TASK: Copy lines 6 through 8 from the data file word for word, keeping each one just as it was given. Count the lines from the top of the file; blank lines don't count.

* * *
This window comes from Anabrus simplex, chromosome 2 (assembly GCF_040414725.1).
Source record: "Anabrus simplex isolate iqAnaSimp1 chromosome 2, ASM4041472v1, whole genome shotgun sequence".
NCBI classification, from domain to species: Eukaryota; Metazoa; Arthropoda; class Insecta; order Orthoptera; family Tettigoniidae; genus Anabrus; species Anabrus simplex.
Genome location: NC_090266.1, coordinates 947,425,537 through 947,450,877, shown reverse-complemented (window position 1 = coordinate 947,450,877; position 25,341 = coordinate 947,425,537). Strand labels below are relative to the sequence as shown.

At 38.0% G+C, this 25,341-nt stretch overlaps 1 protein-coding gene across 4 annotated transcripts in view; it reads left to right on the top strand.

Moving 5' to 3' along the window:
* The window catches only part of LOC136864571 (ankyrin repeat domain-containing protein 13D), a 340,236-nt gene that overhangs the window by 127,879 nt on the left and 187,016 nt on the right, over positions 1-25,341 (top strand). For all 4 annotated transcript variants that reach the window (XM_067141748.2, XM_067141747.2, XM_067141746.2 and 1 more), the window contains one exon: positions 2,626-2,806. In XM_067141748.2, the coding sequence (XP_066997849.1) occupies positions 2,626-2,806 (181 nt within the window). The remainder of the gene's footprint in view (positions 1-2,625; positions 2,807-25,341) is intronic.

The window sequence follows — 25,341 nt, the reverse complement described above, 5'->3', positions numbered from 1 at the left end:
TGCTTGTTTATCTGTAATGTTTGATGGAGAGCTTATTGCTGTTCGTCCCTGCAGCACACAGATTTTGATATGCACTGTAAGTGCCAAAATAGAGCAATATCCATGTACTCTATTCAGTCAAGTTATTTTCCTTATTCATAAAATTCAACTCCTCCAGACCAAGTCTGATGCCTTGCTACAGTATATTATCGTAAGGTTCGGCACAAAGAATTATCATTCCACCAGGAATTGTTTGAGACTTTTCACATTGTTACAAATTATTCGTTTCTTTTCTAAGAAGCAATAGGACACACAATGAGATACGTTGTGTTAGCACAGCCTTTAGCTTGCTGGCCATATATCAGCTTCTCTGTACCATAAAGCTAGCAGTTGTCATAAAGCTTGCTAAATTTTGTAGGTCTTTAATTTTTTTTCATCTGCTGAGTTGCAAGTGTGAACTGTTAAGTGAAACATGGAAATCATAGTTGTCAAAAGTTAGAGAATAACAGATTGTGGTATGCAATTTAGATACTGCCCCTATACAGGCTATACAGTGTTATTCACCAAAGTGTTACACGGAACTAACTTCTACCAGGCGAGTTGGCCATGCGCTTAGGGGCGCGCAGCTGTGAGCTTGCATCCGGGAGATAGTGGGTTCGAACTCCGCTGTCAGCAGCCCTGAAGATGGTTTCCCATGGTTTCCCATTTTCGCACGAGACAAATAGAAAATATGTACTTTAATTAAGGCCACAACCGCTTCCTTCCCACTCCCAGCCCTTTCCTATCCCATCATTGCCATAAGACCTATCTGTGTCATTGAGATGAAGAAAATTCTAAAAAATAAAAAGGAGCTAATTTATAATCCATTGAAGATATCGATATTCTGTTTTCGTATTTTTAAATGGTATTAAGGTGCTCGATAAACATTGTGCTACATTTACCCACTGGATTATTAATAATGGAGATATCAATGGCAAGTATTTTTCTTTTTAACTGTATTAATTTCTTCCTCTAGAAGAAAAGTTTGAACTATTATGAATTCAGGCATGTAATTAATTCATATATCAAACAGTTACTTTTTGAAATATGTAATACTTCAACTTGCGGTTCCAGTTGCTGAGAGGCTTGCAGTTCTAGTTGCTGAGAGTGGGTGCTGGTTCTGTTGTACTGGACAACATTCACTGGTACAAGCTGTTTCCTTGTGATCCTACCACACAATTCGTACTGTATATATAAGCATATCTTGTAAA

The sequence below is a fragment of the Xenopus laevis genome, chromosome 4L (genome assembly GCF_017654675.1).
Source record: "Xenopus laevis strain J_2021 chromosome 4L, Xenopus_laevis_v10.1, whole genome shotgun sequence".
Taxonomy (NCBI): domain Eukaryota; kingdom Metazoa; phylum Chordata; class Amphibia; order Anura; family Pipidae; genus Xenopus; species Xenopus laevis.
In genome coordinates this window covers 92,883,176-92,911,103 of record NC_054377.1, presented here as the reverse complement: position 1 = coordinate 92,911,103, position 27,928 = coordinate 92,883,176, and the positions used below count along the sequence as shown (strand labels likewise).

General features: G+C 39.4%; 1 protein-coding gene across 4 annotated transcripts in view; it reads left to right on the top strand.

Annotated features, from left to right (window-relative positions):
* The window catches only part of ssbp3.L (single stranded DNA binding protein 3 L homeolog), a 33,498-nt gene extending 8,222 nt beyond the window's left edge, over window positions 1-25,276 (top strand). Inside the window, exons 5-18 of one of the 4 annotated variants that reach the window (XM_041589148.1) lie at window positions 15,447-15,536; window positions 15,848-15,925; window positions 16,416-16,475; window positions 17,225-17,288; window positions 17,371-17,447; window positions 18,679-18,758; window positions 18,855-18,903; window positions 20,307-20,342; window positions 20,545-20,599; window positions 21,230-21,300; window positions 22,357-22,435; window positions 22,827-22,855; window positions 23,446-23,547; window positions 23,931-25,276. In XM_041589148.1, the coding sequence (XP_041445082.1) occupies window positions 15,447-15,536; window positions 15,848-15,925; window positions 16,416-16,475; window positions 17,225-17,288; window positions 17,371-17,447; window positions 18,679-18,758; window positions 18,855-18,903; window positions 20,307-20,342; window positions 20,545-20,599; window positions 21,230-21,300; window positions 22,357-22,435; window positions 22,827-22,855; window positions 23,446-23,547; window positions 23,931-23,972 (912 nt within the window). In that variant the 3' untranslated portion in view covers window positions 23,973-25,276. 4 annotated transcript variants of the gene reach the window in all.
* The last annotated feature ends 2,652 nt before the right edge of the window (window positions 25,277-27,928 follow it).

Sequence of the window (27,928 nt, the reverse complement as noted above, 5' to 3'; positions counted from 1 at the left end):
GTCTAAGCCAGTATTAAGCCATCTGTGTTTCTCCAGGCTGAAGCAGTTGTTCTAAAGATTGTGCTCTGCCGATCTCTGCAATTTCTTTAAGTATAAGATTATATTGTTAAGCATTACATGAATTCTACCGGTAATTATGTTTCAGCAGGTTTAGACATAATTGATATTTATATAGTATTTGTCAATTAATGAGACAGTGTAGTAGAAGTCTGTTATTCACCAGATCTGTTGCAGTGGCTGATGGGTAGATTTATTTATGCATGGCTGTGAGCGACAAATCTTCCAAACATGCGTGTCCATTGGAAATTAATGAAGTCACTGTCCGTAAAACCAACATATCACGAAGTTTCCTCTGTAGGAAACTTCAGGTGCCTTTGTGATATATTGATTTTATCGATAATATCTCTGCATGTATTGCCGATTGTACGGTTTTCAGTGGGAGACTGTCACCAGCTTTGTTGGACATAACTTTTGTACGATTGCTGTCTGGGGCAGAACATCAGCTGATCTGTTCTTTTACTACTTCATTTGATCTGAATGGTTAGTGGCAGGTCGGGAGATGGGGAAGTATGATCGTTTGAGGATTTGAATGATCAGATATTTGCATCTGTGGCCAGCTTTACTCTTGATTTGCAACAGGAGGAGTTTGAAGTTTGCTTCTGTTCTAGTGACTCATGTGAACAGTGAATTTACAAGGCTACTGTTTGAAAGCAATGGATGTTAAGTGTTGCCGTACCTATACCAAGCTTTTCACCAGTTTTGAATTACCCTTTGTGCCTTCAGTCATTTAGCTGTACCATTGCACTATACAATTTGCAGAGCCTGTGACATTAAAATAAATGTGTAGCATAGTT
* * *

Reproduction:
Moving 5' to 3' along the window:
* The window catches only part of LOC136864571 (ankyrin repeat domain-containing protein 13D), a 340,236-nt gene that overhangs the window by 127,879 nt on the left and 187,016 nt on the right, over positions 1-25,341 (top strand). For all 4 annotated transcript variants that reach the window (XM_067141748.2, XM_067141747.2, XM_067141746.2 and 1 more), the window contains one exon: positions 2,626-2,806. In XM_067141748.2, the coding sequence (XP_066997849.1) occupies positions 2,626-2,806 (181 nt within the window). The remainder of the gene's footprint in view (positions 1-2,625; positions 2,807-25,341) is intronic.

The window sequence follows — 25,341 nt, the reverse complement described above, 5'->3', positions numbered from 1 at the left end: